Wednesday, 19 October 2011

Moving the home of Glimmer-CISM

So BerliOS is shutting down and we need to find a new home for Glimmer-CISM. We only recently moved from NeSCForge to BerliOS and changed from cvs to svn. We recently discussed whether we want to change to git. So this might be a good opportunity.

Anyway, the new home for Glimmer-CISM should
  • provide a code repository
  • have a web front end to the repository
  • have mailing lists
  • have bug tracker
  • have forums
  • have a wiki
  • have web space
  • make it easy to setup and administer developers
  • allow us to take backups of at least the repository and given the recent event the other data as well
  • should be free?

One of the advantages of using git is that private branches would no longer be required since people interested in a private repo could use their own git branch to do so.

The demise of BerliOS is very sad indeed. We should be careful when choosing a new repo so that we don't have to move again in the near future. There are instructions for how to move data out of Berlios.

Wikipedia has a comparison of software hosting sites. A number of possibilities are
  • launchpad is the project hosting system hosted by canonical the company behind ubuntu. The offer a friendly welcome to BerliOS projects looking for a new home. The only source repository they offer is bazaar which is a distributed version control system similar to git. They offer the usual stuff such as mailing lists, bug tracking and forums.
  • sourceforge is one of the original code repositories. It is huge - it contains over 300,000 projects. It provides subversion, git, hg, bazaar, mailing lists, forums, news. Their hosted apps includes trac.
  • google code is the google project hosting service. It provides git, hg and subversion with 2GB of storage and 2GB of download storage space, issue trackers and wiki. Mailing lists are provided by google groups. It integrates with google sites
  • github is a commercial offering although open source projects with public repos can use the site for free.
  • gitorious offers git repos and project wikis

Out of the list above, I would consider the following three as particularly interesting:
  • Google code offers a very minimalistic environment but everything we want. One advantage of google code is that most of us probably already have google accounts so we would not need another account. If you prefer, you do not need to have a google account to use google code. google code is unlikely to go away, although they might decide to advertise on it. google code offer an API to import/export data from the issue tracker.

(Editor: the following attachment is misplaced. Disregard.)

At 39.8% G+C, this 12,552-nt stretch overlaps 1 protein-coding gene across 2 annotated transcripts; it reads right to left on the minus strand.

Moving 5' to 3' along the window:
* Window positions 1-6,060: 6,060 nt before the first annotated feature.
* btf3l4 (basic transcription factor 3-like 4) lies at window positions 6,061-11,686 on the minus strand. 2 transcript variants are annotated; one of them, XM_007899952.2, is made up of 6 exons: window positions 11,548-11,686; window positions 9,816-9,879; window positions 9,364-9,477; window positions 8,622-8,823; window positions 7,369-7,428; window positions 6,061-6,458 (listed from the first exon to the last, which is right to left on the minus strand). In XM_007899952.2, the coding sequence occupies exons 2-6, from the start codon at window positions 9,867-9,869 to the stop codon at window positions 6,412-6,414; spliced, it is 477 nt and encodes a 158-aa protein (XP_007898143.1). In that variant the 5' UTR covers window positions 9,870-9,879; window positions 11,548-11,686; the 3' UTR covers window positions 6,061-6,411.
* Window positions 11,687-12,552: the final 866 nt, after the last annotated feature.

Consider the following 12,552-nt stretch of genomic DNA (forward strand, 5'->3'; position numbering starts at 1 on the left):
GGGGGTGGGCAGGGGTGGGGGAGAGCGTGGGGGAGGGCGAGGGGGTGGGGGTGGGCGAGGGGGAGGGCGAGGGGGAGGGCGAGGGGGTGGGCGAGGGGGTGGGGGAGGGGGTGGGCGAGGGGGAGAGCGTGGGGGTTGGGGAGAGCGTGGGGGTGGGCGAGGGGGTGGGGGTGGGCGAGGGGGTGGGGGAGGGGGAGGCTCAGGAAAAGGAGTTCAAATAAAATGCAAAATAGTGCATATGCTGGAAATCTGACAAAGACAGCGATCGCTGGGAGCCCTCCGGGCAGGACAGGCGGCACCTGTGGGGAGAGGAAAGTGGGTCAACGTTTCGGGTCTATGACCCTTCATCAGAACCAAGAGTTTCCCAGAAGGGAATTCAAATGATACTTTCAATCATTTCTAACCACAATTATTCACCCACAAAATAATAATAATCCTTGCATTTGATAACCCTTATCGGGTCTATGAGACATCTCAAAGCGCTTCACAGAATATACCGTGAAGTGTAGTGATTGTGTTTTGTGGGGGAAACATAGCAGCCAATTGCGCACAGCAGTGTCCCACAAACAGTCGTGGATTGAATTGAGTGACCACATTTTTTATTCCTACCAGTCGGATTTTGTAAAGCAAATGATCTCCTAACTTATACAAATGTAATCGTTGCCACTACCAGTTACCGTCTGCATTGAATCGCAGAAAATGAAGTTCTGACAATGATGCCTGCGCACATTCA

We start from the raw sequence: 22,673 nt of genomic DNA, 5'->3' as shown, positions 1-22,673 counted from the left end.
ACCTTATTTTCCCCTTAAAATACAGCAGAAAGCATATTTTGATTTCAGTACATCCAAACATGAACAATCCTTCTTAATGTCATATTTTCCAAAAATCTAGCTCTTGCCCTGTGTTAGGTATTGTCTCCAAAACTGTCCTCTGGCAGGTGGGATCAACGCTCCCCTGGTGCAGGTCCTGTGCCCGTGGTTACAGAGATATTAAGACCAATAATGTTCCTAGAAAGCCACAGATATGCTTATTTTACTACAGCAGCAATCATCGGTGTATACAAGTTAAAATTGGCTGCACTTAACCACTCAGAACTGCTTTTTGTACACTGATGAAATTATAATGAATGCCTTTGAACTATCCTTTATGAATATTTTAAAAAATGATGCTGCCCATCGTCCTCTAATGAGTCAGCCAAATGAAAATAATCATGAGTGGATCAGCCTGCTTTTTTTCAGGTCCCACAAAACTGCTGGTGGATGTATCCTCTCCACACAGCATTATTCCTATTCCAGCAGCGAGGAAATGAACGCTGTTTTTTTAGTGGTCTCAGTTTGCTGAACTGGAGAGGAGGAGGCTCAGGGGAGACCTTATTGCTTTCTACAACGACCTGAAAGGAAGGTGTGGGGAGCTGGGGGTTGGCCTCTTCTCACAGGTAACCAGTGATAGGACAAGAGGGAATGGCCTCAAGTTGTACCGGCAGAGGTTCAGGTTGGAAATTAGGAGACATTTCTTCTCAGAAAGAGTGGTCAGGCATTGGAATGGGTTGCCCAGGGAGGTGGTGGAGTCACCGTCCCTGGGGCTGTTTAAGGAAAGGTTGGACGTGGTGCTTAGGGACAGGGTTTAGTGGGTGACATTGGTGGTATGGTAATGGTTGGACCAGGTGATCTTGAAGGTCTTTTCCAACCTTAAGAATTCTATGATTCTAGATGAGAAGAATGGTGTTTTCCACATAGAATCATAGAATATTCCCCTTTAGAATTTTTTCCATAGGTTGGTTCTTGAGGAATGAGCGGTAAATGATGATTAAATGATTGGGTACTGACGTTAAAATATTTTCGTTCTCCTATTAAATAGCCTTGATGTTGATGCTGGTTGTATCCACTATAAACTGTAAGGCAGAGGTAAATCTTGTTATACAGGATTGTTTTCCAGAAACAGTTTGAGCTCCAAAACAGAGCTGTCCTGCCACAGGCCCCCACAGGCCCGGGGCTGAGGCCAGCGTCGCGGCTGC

• Sourceforge is huge and also unlikely to go away. I like the extra apps which include trac and MediaWiki Data from the hosted apps can be backed up locally which would allow us to move elsewhere. Mailing list, forums, etc can also export data
  • github looks very nice. It offers nice project management tools to organise developer teams, code review and a graphical representation of the project branches. This graph feature is very cool, have a look at the redis network graph as an example. Their wiki offering sits ontop of git. Downsides of github are that we would need to find a different place for our mailing list (google?) and we would need to use git.

In the end, I think github is rather funky, albeit proprietary whilst google code is very minimalistic but sufficient.

Wednesday, 1 June 2011

Parallel Frameworks

I have been looking into workflow systems that could be used to tie together tasks. The system needs to
  • be able to handle dependencies
  • work on a workstation/laptop and a cluster using some middleware (I guess Oracle Grid Engine)
  • remember the tasks it has already computed
  • workflows/scripts should be nestable and multiple instances should be runable
My initial thought was to use meandre and its scripting language zigzag. I am no longer convinced that this is the way forward: In particular I think it fails in that it does not remember what tasks it has already computed. I am also not sure how easy it is to setup on a stand-alone machine.

Anyway, Mike suggested to look at ganga which is a job creation framework written in python. It supports different backends such as local hosts and SGE. It maintains state between invocations. Interestingly, it supports job trees which would nicely map onto the problem at hand. So, I think ganga needs to be seriously considered. It is licensed under the GPL which might be problematic.

Another project which looks interesting is jug. Another python framework for tying together collections of tasks. Tasks are coordinated via files in a particular directory. This works over NFS and can therefore be used by SGE. Workers can be added dynamically. I wonder if they can also be removed.

Finally, I also came across the wonderful GNU parallel program. It works similarly to xargs but will execute commands in parallel depending on the number of available cores (it also works with remote machines). This is brilliant for generating animations.